estate, gift and income taxation, divorce, damages, mergers and bankruptcy may dictate the necessity of business valuation. In a vast number of these instances, the enterprise to be valued has securities which are traded infrequently, if at all. Under these circumstances one or more experts may be asked to value the enterprise. Experts recognize that shareholders of a closely held firm are unlikely to be able to sell their shares as easily as they could sell the stock of a large actively traded firm. As a consequence, a valuation will often proceed in two steps. First, the shares will be valued as if readily bought and sold using available data from comparable firms which are actively traded. Second, the value
of the firm established in the first phase will be

II. Factors Potentially Affecting the Price of Privately Placed Stock


A public firm that sells stock in a private placement and thereby avoids Securities and Exchange Commission registration must sell to a limited number of sophisticated investors who intend to hold the stock as an investment. Purchasers of the stock sign a letter stating that they intend to hold the stock as an investment, an action giving rise to the term "letter stock." 'See Id.; J. Michael Maher, "Discounts for Lack of Marketability for Closely Held Business Interests," 54
TAXEs-The Tax Magazine 562 (September 1976); Robert E. Moroney, "Most Courts Overvalue Closely Held Stocks," 51 TAXEs-The Tax Magazine 144 (March 1973). 'See Maher and Moroney, op. cit. It is interesting to note that a prior study reported discounts on private placement of equity which were substantially smaller. A portion of the Institutional Investor Study analyzed placements purchased by a broader group of institutional investors. The study shows average discounts that range from 15.3 percent in 1966 to 27.9 percent for placements acquired in the first half of 1969. See U. S. Securities and Exchange Commission, Institutional Investor Study Report, 92nd Congress, 1st Session, House Document no. 92-64, Part 5, U. S. Government Printing Office, Washington, D. C., 1971. 'See Maher, op. cit., p. 571. 'See Arneson, op. cit., p. 26.

adjusted downward to reflect the degree of impaired marketability. Justification for the latter step lies in the presumption that securities with impaired or restricted marketability are worth less than otherwise identical securities which can be freely traded. An important task of the expert, then, is to assess the appropriate discount for impaired marketability. Several authors suggest that discounts on letter stock placements of firms which have freely traded stock be used as proxies for a 2 discount due to impaired marketability. Studies by Maher and Moroney report average discounts that range between 33 percent and 40 percent.' Moroney compares discounts on letter stock placements to discounts for lack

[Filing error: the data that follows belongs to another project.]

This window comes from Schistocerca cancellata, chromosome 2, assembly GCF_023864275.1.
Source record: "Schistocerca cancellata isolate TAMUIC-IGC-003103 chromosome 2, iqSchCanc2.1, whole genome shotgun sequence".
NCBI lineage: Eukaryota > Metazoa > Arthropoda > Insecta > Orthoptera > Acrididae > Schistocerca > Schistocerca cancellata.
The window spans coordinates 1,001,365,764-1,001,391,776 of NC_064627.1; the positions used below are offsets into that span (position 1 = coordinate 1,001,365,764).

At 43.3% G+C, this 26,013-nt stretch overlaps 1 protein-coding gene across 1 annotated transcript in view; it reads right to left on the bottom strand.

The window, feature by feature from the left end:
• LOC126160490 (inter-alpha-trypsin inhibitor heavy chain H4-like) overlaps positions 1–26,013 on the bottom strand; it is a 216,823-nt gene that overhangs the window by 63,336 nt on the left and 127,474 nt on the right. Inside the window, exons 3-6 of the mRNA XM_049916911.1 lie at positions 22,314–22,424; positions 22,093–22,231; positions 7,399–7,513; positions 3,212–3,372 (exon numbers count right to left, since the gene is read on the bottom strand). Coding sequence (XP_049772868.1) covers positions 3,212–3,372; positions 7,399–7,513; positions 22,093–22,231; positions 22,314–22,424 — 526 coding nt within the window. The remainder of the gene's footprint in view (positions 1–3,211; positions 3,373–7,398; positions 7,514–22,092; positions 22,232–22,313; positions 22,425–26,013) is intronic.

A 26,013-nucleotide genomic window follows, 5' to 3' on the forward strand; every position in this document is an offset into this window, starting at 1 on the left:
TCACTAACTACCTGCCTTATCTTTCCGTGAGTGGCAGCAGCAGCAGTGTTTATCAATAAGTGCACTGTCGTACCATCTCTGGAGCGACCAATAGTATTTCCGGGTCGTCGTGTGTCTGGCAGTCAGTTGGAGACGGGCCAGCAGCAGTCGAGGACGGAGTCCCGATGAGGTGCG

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Resale restrictions are imposed upon the purchasers of letter stock. The view that a discount on such stock stems from impaired marketability is based upon consideration of these restrictions. Once acquired, letter 'stock may be resold in one of three ways. 6 First, if the issuing firm registers the letter stock, it can be sold under the registration. Second, if the letter stock has been beneficially owned for a period of time sufficient to satisfy investment intent, it may be resold on the public market free of further restrictions. Third, the letter -stock may be sold to a third party in a subsequent private placement. If sold in this manner, the stock remains restricted and the new purchaser is subject to the same resale restrictions that applied to the original purchaser. If we compare the resale opportunities of an investor in letter stock with those of an investor in similar freely traded stock, it is clear that the owner of the freely traded stock is likely to have flexibility in liquidating his holdings. Owners of stock traded in active markets can liquidate their holdings at any time following the purchase without incurring large search costs, waiting for days, weeks or months to find a buyer or depressing the price unduly. The owners of letter stock may resell in the public market only after the stock has been held for a period of time sufficiently long to satisfy investment intent If an investor desires -to liquidate prior to satisfying the minimum holding period requirement, he can do so under either a subsequent registration or placement. The time and costs involved in these types of sales are likely to be greater than the time and costs involved in selling freely traded stock. While it is clear that the owner of letter stock does not have the same flexibility in liquidation of his stock, the critical question is whether resale restrictions are the only factors that affect the price at which letter stock is sold. If they are, then the price differential between a firm's freely traded stock and otherwise identical restricted securities may be an adequate proxy for marketability discounts, even though the reason for the vast difference in magnitude remains puzzling. If, however, there are other significant economic factors which affect that price differential, using that differential as a proxy -for the valuation impact of impaired marketability is unwarranted. Information and Issue Costs Effects.-Consider the setting in which a private placement ,occurs. First, a firm undertaking a private place576